Monday, 24 February 2014

Could Jupiter become a star? Feb 21, 2014 by Fraser Cain, Universe Today

NASA's Galileo spacecraft arrived at Jupiter on December 7, 1995, and proceeded to study the giant planet for almost 8 years. It sent back a tremendous amount of scientific information that revolutionized our understanding of the Jovian system. By the end of its mission, Galileo was worn down. Instruments were failing and scientists were worried they wouldn't be able to communicate with the spacecraft in the future. If they lost contact, Galileo would continue to orbit the Jupiter and potentially crash into one of its icy moons.
Galileo would certainly have Earth bacteria on board, which might contaminate the pristine environments of the Jovian moons, and so NASA decided it would be best to crash Galileo into Jupiter, removing the risk entirely. Although everyone in the scientific community were certain this was the safe and wise thing to do, there were a small group of people concerned that crashing Galileo into Jupiter, with its Plutonium thermal reactor, might cause a cascade reaction that would ignite Jupiter into a second star in the Solar System.
Hydrogen bombs are ignited by detonating plutonium, and Jupiter's got a lot of hydrogen. Since we don't have a second star, you'll be glad to know this didn't happen. Could it have happened? Could it ever happen? The answer, of course, is a series of nos. No, it couldn't have happened. There's no way it could ever happen… or is there?
Jupiter is mostly made of hydrogen, in order to turn it into a giant fireball you'd need oxygen to burn it. Water tells us what the recipe is. There are two atoms of hydrogen to one atom of oxygen. If you can get the two elements together in those quantities, you get water.
In other words, if you could surround Jupiter with half again more Jupiter's worth of oxygen, you'd get a Jupiter plus a half sized fireball. It would turn into water and release energy. But that much oxygen isn't handy, and even though it's a giant ball of fire, that's still not a star anyway. In fact, stars aren't "burning" at all, at least, not in the combustion sense.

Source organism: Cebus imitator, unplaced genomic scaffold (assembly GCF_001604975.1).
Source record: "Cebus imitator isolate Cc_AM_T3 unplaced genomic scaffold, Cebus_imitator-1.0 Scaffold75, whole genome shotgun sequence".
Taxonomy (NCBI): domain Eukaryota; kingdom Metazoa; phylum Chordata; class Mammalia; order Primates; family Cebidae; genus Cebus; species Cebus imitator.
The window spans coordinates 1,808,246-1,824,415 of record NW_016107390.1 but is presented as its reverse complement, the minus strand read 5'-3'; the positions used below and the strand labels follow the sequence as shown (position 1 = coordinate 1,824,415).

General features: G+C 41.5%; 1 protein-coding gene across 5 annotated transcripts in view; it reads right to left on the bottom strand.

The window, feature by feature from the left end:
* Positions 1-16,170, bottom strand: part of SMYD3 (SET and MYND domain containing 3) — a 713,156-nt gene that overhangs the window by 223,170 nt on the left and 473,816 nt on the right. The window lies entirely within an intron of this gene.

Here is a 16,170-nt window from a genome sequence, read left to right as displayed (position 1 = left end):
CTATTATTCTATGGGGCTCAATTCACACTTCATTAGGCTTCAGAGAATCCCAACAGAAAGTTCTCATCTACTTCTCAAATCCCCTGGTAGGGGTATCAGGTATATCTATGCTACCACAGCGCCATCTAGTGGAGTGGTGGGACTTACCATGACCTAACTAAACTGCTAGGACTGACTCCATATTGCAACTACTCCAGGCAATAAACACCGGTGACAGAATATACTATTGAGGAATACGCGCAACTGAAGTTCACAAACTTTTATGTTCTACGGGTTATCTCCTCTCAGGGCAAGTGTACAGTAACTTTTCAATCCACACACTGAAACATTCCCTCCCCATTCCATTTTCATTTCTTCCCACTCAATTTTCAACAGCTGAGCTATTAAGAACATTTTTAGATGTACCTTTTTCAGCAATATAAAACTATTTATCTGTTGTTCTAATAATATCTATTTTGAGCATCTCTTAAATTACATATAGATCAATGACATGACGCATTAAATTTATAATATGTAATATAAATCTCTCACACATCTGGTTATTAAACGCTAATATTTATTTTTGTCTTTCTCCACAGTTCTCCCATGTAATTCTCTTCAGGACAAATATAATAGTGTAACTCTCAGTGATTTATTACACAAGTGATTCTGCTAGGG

Our Sun produces its energy through fusion. The vast gravity compresses hydrogen down to the point that high pressure and temperatures cram hydrogen atoms into helium. This is a fusion reaction. It generates excess energy, and so the Sun is bright. And the only way you can get a reaction like this is when you bring together a massive amount of hydrogen. In fact… you'd need a star's worth of hydrogen. Jupiter is a thousand times less massive than the Sun. One thousand times less massive. In other words, if you crashed 1000 Jupiters together, then we'd have a second actual Sun in our Solar System.
But the Sun isn't the smallest possible star you can have. In fact, if you have about 7.5% the mass of the Sun's worth of hydrogen collected together, you'll get a red dwarf star. So the smallest red dwarf star is still about 80 times the mass of Jupiter. You know the drill, find 79 more Jupiters, crash them into Jupiter, and we'd have a second star in the Solar System.
There's another object that's less massive than a red dwarf, but it's still sort of star like: a brown dwarf. This is an object which isn't massive enough to ignite in true fusion, but it's still massive enough that deuterium, a variant of hydrogen, will fuse. You can get a brown dwarf with only 13 times the mass of Jupiter. Now that's not so hard, right? Find 13 more Jupiters, crash them into the planet?